• Diana and Actaeon
  • Diana and Actaeon
  • Diana and Actaeon
  • Diana and Actaeon
  • Diana and Actaeon - 1
  • Diana and Actaeon - 2
  • Diana and Actaeon - 3
  • Diana and Actaeon - 4

Diana and Actaeon

Object type
26,3 x 30,7 cm
Acquisition date
The Palace on the Isle - Picture Gallery, ground floor
Marks and inscriptions
signed A. De Vois f. 1672 (ADV interlaced), bottom left red number 48 (repeated) of the Stanisław August collection, bottom right
Place of Origin
Netherlands (Europe)
The Royal Łazienki
Museum number
ŁKr 929
More parametrów obiektu

The story of Actaeon who, as a punishment for peeping at the goddess Diana bathing, was turned into a deer, which was later rent asunder by his own dogs, was very popular in art. Its interpretation by Ary de Vois—as in the present painting—differs significantly from the rather conventional representations of this episode taken from Ovid (Metamorphoses III 193) by other painters. The majority of painted versions of the subject emphasized the bathing scene, with Actaeon shown in the background as an observer, often in the moment of his metamorphosis. De Vois, however, makes Actaeon the main figure in his painting; he seems unaware there is a goddess in the grotto in the company of nymphs, who have already noticed his presence.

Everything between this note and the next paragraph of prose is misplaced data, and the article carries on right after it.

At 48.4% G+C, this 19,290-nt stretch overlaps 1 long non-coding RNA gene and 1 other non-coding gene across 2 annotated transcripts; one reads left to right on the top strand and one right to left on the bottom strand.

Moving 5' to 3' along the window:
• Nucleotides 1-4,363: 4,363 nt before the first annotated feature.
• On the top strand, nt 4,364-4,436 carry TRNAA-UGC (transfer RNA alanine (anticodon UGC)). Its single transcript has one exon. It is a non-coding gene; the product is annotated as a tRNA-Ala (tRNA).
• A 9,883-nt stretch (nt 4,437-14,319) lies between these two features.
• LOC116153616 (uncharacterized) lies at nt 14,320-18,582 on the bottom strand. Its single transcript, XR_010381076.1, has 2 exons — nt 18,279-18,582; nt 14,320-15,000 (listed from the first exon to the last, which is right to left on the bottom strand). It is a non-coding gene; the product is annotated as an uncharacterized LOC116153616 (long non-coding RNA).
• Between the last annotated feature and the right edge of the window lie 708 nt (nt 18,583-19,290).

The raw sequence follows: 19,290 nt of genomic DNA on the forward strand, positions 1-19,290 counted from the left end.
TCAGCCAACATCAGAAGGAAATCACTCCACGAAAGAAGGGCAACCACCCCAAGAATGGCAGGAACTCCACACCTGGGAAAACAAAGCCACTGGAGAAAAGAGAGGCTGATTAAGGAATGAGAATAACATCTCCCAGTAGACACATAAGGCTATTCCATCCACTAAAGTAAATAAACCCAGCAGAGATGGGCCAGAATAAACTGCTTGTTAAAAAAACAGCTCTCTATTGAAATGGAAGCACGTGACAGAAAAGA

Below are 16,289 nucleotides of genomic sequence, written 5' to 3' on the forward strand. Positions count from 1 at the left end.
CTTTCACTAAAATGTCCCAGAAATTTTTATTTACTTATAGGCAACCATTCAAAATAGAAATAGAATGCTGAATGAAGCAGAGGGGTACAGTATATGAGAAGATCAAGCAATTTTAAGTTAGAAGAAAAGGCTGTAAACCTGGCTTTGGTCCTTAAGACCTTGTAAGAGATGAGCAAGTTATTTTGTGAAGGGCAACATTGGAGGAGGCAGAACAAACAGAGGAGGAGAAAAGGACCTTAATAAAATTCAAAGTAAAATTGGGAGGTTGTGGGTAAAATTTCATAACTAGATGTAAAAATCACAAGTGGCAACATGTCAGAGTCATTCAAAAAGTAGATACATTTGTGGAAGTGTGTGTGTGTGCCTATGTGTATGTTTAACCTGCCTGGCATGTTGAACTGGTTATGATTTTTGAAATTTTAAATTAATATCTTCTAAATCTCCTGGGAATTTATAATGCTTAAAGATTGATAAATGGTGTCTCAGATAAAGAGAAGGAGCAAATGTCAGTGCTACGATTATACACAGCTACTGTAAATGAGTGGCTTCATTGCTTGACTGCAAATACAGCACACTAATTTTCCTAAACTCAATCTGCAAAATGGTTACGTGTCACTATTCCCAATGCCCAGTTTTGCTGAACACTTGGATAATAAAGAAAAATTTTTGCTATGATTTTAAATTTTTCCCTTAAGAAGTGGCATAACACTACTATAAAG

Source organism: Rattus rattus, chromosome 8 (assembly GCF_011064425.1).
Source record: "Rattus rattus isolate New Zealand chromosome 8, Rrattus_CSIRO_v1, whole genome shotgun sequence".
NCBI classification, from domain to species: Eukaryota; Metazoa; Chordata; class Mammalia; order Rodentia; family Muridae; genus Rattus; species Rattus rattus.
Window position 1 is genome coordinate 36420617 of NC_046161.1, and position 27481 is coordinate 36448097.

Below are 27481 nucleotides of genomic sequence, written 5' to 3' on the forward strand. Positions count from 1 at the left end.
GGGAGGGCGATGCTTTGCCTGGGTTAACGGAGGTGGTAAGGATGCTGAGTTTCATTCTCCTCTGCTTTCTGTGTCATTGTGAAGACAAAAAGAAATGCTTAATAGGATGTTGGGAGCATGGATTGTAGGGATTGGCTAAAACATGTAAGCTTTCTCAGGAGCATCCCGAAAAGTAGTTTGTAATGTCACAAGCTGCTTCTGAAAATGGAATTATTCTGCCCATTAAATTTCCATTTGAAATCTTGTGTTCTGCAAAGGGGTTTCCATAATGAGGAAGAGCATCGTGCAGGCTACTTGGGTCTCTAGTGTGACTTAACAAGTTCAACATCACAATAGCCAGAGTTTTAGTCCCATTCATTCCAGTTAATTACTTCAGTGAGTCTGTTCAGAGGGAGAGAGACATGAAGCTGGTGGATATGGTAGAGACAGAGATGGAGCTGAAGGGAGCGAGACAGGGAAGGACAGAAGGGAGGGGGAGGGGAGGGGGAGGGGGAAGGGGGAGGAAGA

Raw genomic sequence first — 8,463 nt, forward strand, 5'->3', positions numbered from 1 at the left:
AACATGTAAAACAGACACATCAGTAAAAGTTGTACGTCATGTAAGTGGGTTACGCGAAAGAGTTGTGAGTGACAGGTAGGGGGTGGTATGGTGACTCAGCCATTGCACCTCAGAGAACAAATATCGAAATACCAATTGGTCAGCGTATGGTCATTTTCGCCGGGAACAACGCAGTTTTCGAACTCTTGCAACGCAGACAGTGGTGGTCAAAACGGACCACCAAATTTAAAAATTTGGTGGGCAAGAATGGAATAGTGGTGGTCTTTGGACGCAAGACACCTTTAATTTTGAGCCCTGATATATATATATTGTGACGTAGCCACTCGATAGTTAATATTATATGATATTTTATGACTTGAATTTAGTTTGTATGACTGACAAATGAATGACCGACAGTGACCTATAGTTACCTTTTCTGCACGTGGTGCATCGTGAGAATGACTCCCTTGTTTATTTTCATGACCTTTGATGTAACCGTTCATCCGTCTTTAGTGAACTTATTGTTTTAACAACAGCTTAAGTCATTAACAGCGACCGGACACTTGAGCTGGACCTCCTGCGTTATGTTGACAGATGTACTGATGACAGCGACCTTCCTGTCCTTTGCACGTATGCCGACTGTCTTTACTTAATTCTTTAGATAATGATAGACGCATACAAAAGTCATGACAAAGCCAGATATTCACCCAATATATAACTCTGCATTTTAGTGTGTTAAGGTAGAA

The Italianate landscape with the picturesque ruin alluding to the Temple of Vesta in Tivoli is shown in the background of a large imaginary arcaded grotto against which Actaeon is standing—a characteristic motif of landscape painters such as Cornelis van Poelenburch, and Abraham van Cuylenborch, working in Utrecht, where de Vois was trained and worked before moving to Leiden. NB the latter depicted the bathing Diana several times in such scenery … [D. Juszczak, H. Małachowicz, The Stanisław August Collection of Paintings at the Royal Łazienki. Catalogue, Royal Łazienki Museum, Warsaw 2016, no. 113, pp. 413–414.]